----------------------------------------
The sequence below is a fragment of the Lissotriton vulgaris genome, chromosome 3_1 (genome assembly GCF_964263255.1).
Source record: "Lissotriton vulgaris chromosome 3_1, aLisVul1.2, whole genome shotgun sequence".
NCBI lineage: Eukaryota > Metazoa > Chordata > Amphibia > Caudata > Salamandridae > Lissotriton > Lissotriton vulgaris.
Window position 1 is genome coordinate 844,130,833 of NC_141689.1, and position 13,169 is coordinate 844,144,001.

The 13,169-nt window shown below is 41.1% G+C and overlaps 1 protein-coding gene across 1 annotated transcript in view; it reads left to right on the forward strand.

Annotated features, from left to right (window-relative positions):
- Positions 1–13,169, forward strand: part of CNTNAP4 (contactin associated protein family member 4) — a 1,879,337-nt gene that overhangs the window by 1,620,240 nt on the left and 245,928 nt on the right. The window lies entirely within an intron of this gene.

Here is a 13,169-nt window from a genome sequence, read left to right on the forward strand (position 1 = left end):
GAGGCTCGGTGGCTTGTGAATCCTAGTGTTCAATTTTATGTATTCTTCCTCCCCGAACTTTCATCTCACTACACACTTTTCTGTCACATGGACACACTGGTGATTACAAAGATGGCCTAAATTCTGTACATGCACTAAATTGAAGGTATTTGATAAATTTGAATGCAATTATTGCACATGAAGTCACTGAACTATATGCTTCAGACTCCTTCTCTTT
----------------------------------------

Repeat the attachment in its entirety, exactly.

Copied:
The sequence below is a fragment of the Lissotriton vulgaris genome, chromosome 3_1 (genome assembly GCF_964263255.1).
Source record: "Lissotriton vulgaris chromosome 3_1, aLisVul1.2, whole genome shotgun sequence".
NCBI lineage: Eukaryota > Metazoa > Chordata > Amphibia > Caudata > Salamandridae > Lissotriton > Lissotriton vulgaris.
Window position 1 is genome coordinate 844,130,833 of NC_141689.1, and position 13,169 is coordinate 844,144,001.

The 13,169-nt window shown below is 41.1% G+C and overlaps 1 protein-coding gene across 1 annotated transcript in view; it reads left to right on the forward strand.

Annotated features, from left to right (window-relative positions):
- Positions 1–13,169, forward strand: part of CNTNAP4 (contactin associated protein family member 4) — a 1,879,337-nt gene that overhangs the window by 1,620,240 nt on the left and 245,928 nt on the right. The window lies entirely within an intron of this gene.

Here is a 13,169-nt window from a genome sequence, read left to right on the forward strand (position 1 = left end):
GAGGCTCGGTGGCTTGTGAATCCTAGTGTTCAATTTTATGTATTCTTCCTCCCCGAACTTTCATCTCACTACACACTTTTCTGTCACATGGACACACTGGTGATTACAAAGATGGCCTAAATTCTGTACATGCACTAAATTGAAGGTATTTGATAAATTTGAATGCAATTATTGCACATGAAGTCACTGAACTATATGCTTCAGACTCCTTCTCTTT